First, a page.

John Winthrop, leader of the Puritan migration to Massachusetts, and that colony’s first governor, sometimes gets a bum rap from historians. Even one of my favorite historians, Paul Johnson, considers him too severe. A good corrective on that, however, is a fairly recent biography by Francis Bremer, John Winthrop: America’s Forgotten Founding Father. Bremer shows rather conclusively, I think, that Winthrop was a man of great moderation fueled by his Christian faith.
Winthrop is known, if at all, primarily for the sermon he preached on his ship coming over to the New World. In that sermon, called “A Model of Christian Charity,” he instructs:
For we must consider that we shall be as a city on a hill. The eyes of all people are upon us, so that if we deal falsely with our God in this work we have undertaken, and so cause Him to withdraw His present help from us, we shall be made a story and a by-word through the world. We shall open the mouths of enemies to speak evil of the ways of God.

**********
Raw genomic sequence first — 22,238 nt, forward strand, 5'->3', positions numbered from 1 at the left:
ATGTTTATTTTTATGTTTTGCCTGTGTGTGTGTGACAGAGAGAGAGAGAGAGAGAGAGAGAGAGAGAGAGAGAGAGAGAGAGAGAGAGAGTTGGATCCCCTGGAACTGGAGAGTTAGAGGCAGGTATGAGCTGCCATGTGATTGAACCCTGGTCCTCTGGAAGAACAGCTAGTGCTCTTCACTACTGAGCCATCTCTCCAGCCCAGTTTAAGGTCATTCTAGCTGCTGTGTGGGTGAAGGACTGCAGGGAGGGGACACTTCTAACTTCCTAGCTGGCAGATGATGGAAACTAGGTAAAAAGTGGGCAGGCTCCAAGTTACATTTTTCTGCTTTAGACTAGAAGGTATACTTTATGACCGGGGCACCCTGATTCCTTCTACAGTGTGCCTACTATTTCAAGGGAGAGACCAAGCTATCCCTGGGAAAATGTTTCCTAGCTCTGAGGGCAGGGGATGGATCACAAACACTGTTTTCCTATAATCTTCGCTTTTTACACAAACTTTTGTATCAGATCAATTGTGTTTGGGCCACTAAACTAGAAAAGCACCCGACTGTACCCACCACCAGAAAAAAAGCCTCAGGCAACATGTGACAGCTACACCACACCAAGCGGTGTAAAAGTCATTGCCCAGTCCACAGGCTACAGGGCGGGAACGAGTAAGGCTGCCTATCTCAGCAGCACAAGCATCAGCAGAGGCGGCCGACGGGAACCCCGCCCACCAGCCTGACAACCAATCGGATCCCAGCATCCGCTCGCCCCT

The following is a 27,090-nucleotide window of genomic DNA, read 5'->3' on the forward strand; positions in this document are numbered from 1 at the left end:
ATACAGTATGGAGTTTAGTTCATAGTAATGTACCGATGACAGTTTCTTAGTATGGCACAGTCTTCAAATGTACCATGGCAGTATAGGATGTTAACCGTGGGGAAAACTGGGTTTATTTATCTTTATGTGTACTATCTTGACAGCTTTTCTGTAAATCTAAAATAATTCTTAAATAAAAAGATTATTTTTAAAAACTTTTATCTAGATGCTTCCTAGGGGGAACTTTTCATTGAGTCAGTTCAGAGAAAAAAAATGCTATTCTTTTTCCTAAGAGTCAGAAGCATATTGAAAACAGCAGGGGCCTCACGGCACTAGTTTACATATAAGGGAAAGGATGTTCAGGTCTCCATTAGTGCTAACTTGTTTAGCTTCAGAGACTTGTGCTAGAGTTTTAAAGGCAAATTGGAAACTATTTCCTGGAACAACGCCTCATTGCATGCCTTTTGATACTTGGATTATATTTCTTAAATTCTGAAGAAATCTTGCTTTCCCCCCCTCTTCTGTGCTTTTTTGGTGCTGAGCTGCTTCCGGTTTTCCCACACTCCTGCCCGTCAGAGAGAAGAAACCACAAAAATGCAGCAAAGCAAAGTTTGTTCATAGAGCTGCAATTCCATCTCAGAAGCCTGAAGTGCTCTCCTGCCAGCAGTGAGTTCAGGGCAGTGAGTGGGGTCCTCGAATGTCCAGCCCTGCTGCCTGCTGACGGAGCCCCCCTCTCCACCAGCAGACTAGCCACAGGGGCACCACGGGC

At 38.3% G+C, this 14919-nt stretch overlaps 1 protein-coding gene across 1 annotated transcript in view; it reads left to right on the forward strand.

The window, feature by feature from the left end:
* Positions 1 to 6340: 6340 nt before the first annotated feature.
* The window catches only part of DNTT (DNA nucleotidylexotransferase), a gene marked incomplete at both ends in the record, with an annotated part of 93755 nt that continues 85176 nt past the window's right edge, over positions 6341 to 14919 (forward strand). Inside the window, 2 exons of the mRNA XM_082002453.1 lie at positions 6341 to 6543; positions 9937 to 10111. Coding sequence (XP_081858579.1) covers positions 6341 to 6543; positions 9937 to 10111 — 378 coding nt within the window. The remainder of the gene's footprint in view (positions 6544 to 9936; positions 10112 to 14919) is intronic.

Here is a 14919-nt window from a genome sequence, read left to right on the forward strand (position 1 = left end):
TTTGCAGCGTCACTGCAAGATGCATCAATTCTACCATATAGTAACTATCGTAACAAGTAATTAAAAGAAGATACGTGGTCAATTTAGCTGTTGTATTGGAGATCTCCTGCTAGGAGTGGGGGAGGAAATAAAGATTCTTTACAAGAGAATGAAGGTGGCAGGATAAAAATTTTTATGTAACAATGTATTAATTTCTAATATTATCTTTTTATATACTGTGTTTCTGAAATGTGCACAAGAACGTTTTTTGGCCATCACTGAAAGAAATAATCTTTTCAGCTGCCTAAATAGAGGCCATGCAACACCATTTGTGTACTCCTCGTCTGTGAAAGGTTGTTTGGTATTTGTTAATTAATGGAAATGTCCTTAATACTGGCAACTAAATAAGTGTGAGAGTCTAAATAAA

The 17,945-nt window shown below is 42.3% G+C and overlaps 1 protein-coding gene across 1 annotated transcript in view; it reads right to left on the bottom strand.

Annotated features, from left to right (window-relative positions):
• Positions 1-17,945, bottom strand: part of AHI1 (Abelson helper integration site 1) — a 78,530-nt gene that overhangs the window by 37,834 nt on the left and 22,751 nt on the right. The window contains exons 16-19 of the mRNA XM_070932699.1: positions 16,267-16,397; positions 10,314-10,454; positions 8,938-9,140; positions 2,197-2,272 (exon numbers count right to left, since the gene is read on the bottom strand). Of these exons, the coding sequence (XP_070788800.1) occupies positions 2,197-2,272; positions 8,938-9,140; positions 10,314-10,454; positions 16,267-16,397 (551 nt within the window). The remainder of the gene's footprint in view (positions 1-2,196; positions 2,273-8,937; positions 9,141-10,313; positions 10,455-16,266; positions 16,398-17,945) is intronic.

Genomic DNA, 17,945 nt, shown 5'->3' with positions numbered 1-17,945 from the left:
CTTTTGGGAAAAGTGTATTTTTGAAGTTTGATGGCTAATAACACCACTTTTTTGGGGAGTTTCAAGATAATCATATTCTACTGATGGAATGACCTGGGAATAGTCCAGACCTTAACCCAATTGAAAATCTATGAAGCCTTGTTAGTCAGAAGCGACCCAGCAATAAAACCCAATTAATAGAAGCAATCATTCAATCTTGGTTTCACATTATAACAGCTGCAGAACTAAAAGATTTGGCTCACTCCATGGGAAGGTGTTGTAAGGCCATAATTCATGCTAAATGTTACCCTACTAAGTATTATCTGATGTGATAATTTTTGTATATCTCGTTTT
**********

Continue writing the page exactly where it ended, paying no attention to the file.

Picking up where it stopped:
Winthrop understood that God expects people to live up to the standards He has set. If we fail to do so, He will not help us. Christians need to maintain a consistent testimony before the watching world. If we don’t, we besmirch the reputation of the One who saved us.
During Winthrop’s first winter in Massachusetts, sickness overcame the new settlers. Many died; others were starving. Since he was one of the wealthiest of the settlers, he gave freely out of his plenty to help those who were less fortunate. One of the first settlers to die was his own son.
One might think that such an experience would sour a man on the mission. Not Winthrop. When the spring came, he wrote to his wife back in England about all the sorrows and tribulations, but stated clearly,
Yet for all these things (I praise my God) I am not discouraged, nor do I cause to repent, or despair of those good days here, which will make amends for all.
This is called faith. It is the testimony of John Winthrop.